Autoinflammatory Disease


Autoinflammatory diseases, commonly called systemic autoinflammatory diseases, are a group of disorders mediated by dysfunction of the innate immune system, wherein the innate immune response is activated without an apparent trigger, leading to hyperinflammation.1 This is different from autoimmune diseases, which are caused by dysfunction with the adaptive immune response, though there can be a significant overlap of symptoms between the two, and some diseases showcase the properties of both autoinflammatory and autoimmune disorders.2

Autoinflammatory disorders share a core of phenotypic manifestations, including recurrent attacks of fever, lymphadenopathy, cutaneous signs, vasculopathy, chest or abdominal pain, and musculoskeletal symptoms.3 Most cases are genetically inherited and stem from a single gene mutation.4 These are known as monogenic autoinflammatory diseases and account for the most common variations of the disease, such as familial Mediterranean fever (FMF).5

Autoinflammatory diseases are often diagnosed in childhood, but there is a growing number of adult-onset patients.3  Diagnosis is often made based on clinical presentation and genetics testing, and the time from onset to diagnosis can take up to 7.3 years.4

Autoinflammatory Disease History

Autoinflammatory diseases are a relatively new branch of medicine. The first specific genetic variation, MEFV, that causes familial Mediterranean fever (FMF), was identified in 1997.6 Symptoms of FMF, however, have been previously described as far back as 1949, and the disease was known then as Siegal-Cattan-Mamou syndrome. A complete description that first utilized the term “periodic disease” was also given in 1949 by Hobart Reiman.

At the end of the 1990s, two other diseases with recurrent or periodic fevers had been identified (hyper-IgD and tumor necrosis factor receptor-associated periodic syndrome),6 and in 1999, Michael McDermott and Daniel Kastner introduced the term “autoinflammation” to label this expanding family of disorders characterized by seemingly unprovoked localized or systemic inflammation in the absence of primary features of autoimmunity (autoreactive lymphocytes and high titer antibodies).3 Since then, an increasing number of autoinflammatory diseases have been discovered, and more than 30 new genes associated with autoinflammatory diseases affecting different parts of the innate immune system have been identified 4

Initially, it was believed that there was a clear distinction between autoinflammatory diseases and autoimmune diseases, but recent research has led to the development of the concept of an immunological disease continuum, which was proposed to integrate the complex interplay between the innate and the adaptive immune system. On one end of the spectrum lies monogenic systemic autoinflammatory diseases, and on the other end, monogenic autoimmune diseases.3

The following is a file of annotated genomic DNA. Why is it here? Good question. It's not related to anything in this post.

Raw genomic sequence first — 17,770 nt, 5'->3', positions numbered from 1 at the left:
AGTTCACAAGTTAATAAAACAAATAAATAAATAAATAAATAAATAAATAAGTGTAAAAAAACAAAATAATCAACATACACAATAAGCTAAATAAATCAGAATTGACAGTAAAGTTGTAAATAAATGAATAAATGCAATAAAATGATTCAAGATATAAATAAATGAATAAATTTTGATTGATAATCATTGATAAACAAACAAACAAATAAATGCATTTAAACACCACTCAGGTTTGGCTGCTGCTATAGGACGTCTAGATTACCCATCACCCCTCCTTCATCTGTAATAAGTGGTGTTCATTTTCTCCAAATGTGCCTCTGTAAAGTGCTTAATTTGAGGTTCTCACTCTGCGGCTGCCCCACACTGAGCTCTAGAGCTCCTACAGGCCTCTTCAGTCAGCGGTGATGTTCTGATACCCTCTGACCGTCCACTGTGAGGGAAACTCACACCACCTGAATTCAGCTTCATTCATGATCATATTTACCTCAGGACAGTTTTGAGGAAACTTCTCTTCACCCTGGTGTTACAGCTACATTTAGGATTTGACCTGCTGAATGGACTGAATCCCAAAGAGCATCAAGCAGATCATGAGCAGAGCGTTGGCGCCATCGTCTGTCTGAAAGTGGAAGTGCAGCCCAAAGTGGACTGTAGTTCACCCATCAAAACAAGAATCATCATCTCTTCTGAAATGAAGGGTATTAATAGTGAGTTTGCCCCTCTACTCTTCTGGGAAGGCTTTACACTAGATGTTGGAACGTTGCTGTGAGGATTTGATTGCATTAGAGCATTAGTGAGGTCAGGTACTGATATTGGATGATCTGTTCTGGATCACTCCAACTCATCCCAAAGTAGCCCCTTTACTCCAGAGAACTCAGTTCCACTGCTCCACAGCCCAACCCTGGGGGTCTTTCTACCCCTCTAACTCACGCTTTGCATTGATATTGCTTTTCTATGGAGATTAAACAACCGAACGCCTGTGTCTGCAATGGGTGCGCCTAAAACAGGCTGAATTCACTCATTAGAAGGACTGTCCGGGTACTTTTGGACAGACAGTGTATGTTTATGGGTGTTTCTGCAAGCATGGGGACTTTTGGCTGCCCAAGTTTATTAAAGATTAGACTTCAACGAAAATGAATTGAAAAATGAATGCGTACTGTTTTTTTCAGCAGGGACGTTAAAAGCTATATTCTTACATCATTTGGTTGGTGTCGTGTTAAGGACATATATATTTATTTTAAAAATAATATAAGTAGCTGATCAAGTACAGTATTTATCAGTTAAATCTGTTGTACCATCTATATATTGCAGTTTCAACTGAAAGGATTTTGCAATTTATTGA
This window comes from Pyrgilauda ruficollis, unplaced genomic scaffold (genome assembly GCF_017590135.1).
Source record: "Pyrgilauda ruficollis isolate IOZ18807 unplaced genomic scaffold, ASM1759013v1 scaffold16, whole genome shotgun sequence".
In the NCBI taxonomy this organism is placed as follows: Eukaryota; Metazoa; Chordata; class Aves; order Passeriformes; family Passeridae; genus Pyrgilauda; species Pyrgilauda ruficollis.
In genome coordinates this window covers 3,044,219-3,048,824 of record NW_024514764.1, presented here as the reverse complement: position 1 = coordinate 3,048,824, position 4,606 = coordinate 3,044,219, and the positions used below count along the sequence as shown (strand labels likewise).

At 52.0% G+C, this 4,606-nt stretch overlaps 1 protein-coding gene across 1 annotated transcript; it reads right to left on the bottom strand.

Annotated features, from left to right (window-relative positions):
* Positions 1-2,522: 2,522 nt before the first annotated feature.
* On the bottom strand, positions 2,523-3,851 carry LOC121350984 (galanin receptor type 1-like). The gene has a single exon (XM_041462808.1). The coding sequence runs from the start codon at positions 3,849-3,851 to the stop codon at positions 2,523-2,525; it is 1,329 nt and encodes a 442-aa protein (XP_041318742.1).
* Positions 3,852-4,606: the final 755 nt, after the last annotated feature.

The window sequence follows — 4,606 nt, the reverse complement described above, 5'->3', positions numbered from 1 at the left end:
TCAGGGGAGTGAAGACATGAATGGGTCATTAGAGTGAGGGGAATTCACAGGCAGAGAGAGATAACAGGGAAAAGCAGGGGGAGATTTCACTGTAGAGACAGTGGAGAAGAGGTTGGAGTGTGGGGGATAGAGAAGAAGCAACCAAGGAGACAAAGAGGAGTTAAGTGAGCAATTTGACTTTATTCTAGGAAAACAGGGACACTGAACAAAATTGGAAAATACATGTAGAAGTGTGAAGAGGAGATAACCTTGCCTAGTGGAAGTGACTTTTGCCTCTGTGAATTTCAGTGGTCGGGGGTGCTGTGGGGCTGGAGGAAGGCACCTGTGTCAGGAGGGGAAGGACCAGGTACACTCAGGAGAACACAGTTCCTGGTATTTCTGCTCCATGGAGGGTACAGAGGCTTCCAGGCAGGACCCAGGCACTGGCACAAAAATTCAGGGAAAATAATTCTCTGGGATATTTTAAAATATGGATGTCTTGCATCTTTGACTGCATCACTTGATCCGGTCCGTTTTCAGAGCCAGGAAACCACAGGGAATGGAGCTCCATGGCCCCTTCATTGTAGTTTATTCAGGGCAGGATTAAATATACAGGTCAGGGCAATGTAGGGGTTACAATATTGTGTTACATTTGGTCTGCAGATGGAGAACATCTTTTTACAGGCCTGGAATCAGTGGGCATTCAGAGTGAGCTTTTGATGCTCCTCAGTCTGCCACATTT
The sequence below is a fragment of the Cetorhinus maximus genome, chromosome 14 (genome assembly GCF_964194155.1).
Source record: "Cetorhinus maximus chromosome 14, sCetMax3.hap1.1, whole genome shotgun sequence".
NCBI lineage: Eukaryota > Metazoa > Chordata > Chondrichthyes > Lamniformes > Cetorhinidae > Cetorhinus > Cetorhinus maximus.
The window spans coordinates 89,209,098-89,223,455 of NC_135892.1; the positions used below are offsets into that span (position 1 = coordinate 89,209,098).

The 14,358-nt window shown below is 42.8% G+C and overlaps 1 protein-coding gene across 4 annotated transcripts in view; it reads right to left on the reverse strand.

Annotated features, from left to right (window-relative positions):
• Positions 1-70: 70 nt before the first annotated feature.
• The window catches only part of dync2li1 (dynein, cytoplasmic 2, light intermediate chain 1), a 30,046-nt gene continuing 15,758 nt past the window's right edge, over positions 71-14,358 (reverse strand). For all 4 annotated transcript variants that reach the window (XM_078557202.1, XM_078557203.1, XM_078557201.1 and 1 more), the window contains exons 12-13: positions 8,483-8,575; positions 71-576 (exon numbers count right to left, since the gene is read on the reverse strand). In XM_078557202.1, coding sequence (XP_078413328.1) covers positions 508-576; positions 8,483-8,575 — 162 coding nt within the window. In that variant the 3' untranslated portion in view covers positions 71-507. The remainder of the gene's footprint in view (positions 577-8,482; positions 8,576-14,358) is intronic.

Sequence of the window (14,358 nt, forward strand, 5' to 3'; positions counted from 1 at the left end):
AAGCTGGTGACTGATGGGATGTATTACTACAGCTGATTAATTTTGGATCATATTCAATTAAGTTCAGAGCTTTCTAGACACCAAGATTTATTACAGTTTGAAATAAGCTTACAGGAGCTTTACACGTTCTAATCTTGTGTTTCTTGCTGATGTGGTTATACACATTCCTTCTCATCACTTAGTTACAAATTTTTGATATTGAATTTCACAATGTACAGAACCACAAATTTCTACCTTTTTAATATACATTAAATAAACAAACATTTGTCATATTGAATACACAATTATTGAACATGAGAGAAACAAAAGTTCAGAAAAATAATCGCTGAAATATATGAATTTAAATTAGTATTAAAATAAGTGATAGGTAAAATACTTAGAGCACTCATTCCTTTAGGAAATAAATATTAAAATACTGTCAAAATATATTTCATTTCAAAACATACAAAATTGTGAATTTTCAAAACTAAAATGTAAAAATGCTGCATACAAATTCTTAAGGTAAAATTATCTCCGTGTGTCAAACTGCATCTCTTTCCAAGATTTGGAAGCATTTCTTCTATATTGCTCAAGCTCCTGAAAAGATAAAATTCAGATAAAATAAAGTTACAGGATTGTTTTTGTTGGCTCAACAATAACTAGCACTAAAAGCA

Autoinflammatory Disease Epidemiology

Overall, autoinflammatory diseases are a rare group of disorders.3 As of now, there has been no research into the epidemiology of autoinflammatory diseases as a whole, but there are prevalence and incidence numbers for specific diseases that fall under the umbrella of autoinflammatory disease.

Familial Mediterranean fever (FMF) primarily affects populations originating in the Mediterranean region, most notably people of Armenian, Arab, Turkish, or Jewish ancestry. The prevalence of FMF is roughly one in 200 to 1000 people within these populations, but it is less common in other populations.7

Tumor necrosis factor receptor-associated periodic syndrome (TRAPS) is considered the second most common inherited recurrent fever syndrome, and has an estimated prevalence of one per million individuals.8 It has been diagnosed in more than 1000 people worldwide.8

Cryopyrin-associated periodic syndromes (CAPS) are a group of conditions with overlapping signs and symptoms and the same genetic cause, all of which are considered autoinflammatory diseases. The estimated prevalence of CAPS is 2 to 5 per million individuals; however, it is thought to be underdiagnosed due to its similarity with other common conditions.9

Yao syndrome (formerly called NOD2-associated autoinflammatory disease) is usually diagnosed in adulthood and has an estimated prevalence of 1 in 10,000 to 1 in 100,000 people worldwide. Some studies suggest that it is one of the most common systemic autoinflammatory diseases in adults.10

Etiology and Risk Factors

The etiology of autoinflammatory diseases is a mutation of a specific gene, with different gene mutations leading to different clinical manifestations and diseases. Risk factors vary, but most autoinflammatory diseases are hereditary.6 Occasionally, environmental stimuli can cause dysregulation and overproduction of cytokines with over-response of innate and adaptive mechanisms due to transcriptional and post-transcriptional mechanisms not being able to mitigate cytokine synthesis and release.3 That said, these environmental triggers remain unexplained for most autoinflammatory diseases.

Some of the different autoinflammatory diseases are outlined below:

Familial Mediterranean Fever (FMF)